– tripleee
    May 10, 2022 at 7:24
5
def read_files(file_path):

    with open(file_path, encoding='utf8') as f:
        text = f.read()
        return text

OR (AND)

def read_files(text, file_path):

    with open(file_path, 'rb') as f:
        f.write(text.encode('utf8', 'ignore'))

OR

document = Document()
document.add_heading(file_path.name, 0)
    file_path.read_text(encoding='UTF-8'))
        file_content = file_path.read_text(encoding='UTF-8')
        document.add_paragraph(file_content)

OR

def read_text_from_file(cale_fisier):
    text = cale_fisier.read_text(encoding='UTF-8')
    print("what I read: ", text)
    return text # return written text

def save_text_into_file(cale_fisier, text):
    f = open(cale_fisier, "w", encoding = 'utf-8') # open file
    print("Ce am scris: ", text)
    f.write(text) # write the content to the file

OR

def read_text_from_file(file_path):
    with open(file_path, encoding='utf8', errors='ignore') as f:
        text = f.read()
        return text # return written text


def write_to_file(text, file_path):
    with open(file_path, 'wb') as f:
        f.write(text.encode('utf8', 'ignore')) # write the content to the file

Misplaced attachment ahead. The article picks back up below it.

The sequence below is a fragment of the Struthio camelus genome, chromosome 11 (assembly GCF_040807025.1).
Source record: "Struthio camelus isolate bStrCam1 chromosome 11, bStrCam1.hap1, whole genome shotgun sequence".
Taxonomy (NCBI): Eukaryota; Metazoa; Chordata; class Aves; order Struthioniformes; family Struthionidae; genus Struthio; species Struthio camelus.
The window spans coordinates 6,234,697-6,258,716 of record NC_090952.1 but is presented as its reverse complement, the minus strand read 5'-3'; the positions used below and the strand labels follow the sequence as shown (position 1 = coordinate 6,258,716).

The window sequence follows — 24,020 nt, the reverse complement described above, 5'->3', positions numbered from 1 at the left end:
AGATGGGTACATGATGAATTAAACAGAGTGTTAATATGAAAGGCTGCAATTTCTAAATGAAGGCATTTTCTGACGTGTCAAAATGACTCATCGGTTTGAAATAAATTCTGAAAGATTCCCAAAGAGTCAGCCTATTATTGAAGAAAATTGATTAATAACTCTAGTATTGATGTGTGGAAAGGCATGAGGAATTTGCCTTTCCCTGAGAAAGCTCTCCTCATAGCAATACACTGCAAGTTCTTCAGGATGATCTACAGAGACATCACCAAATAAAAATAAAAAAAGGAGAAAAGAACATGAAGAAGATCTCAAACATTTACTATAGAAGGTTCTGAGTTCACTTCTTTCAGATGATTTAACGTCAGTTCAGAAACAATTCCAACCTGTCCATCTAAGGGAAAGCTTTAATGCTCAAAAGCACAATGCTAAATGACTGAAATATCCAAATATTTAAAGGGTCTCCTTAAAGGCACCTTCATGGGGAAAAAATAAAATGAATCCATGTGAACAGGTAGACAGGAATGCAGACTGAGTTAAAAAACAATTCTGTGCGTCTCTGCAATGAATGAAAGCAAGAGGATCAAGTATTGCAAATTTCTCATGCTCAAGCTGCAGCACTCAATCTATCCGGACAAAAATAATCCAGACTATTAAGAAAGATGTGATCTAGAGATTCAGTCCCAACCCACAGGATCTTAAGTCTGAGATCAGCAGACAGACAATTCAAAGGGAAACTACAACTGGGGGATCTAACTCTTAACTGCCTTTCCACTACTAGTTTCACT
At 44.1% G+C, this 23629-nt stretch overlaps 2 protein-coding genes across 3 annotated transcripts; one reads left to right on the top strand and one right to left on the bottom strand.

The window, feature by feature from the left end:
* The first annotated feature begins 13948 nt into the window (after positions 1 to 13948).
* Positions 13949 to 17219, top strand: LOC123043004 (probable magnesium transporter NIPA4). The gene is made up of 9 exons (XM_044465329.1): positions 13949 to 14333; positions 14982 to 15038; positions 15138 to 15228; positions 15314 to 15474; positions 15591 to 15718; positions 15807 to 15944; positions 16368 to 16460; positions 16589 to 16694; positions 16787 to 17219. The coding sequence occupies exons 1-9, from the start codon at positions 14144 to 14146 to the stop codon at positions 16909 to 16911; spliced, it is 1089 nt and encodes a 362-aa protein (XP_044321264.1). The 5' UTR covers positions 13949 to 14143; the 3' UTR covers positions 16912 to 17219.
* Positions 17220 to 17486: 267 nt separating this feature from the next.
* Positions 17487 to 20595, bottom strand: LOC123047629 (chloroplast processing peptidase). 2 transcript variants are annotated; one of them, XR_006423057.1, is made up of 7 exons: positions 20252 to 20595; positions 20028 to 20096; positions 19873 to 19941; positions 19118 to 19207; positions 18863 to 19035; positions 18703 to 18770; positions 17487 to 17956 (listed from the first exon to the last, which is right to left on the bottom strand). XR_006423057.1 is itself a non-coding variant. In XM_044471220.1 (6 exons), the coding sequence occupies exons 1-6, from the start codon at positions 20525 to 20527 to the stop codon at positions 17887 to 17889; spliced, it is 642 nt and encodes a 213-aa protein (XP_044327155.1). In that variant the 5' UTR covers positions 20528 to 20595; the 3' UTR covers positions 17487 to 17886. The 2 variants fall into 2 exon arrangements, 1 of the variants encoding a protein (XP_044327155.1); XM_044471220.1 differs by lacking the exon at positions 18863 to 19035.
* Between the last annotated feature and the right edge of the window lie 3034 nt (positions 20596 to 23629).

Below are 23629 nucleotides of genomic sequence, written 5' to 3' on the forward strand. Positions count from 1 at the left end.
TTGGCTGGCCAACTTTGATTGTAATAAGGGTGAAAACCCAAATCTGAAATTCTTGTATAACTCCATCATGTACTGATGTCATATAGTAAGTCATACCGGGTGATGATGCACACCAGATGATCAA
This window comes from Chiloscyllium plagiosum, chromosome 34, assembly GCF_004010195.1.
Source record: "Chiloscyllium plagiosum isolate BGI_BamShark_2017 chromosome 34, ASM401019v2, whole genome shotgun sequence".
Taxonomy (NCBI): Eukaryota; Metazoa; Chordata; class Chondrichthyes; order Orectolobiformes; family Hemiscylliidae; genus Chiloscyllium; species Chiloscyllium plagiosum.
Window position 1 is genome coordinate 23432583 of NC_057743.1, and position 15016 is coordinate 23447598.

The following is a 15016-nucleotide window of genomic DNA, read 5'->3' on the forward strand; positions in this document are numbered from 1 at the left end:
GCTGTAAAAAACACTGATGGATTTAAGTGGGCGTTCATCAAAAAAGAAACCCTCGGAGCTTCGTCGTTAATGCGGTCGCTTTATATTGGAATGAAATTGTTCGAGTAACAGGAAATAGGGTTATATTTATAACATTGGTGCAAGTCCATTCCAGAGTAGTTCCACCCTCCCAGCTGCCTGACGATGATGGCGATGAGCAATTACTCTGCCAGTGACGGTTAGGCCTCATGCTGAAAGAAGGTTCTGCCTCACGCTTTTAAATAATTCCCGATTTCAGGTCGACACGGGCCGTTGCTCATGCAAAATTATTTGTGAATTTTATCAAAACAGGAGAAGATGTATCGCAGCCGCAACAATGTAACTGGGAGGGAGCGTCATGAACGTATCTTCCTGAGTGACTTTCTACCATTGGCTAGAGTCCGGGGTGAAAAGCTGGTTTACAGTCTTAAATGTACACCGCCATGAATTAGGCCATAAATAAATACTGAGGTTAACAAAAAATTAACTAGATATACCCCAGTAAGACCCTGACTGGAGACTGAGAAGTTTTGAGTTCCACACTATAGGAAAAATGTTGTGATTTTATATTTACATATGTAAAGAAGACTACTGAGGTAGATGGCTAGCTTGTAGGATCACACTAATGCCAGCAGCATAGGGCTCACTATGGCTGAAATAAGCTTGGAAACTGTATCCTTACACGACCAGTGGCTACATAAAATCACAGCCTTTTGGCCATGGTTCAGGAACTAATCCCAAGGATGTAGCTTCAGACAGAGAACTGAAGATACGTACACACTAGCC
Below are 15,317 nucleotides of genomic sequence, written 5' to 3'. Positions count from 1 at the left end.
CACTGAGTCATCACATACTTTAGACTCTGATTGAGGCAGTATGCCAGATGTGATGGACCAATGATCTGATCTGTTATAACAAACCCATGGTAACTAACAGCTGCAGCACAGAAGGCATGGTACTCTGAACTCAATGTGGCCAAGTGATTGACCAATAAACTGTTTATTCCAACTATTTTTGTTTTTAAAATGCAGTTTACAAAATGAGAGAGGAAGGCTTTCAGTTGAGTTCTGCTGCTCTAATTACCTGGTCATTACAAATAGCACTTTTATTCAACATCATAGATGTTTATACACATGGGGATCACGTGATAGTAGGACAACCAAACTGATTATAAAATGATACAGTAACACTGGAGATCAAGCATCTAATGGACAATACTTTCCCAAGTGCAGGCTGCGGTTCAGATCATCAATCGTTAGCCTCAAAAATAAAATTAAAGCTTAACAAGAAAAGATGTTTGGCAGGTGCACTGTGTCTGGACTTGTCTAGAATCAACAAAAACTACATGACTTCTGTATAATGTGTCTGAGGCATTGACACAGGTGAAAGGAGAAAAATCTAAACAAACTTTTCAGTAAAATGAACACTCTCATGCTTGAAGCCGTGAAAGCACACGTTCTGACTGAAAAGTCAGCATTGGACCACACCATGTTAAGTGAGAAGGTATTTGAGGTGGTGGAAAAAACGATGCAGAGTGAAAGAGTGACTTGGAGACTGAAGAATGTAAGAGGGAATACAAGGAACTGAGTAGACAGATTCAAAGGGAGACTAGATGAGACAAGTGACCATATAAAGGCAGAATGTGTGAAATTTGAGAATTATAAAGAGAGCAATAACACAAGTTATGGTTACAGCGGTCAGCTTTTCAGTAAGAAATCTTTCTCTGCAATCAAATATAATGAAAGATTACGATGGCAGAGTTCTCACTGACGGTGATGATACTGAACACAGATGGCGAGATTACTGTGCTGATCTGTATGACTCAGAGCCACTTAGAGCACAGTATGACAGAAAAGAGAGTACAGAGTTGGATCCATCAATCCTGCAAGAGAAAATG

OR

import os
import glob

def change_encoding(fname, from_encoding, to_encoding='utf-8') -> None:
    '''
    Read the file at path fname with its original encoding (from_encoding)
    and rewrites it with to_encoding.
    '''
    with open(fname, encoding=from_encoding) as f:
        text = f.read()

    with open(fname, 'w', encoding=to_encoding) as f:
        f.write(text)
4

for me encoding with utf16 worked

file = open('filename.csv', encoding="utf16")
1
  • 1
    Like many of the other answers on this page, randomly guessing which encoding the OP is actually dealing with is mostly a waste of time. The proper solution is to tell them how to figure out the correct encoding, not offer more guesses (the Python documentation contains a list of all of them; there are many, many more which are not suggested in any answer here yet, but which could be correct for any random visitor). UTF-16 is pesky in that the results will often look vaguely like valid Chinese or Korean text if you don't speak the language.
    – tripleee
    Oct 25, 2022 at 9:13
4

Below code will encode the utf8 symbols.

with open("./website.html", encoding="utf8") as file:
    contents = file.read()
3

For those working in Anaconda in Windows, I had the same problem. Notepad++ help me to solve it.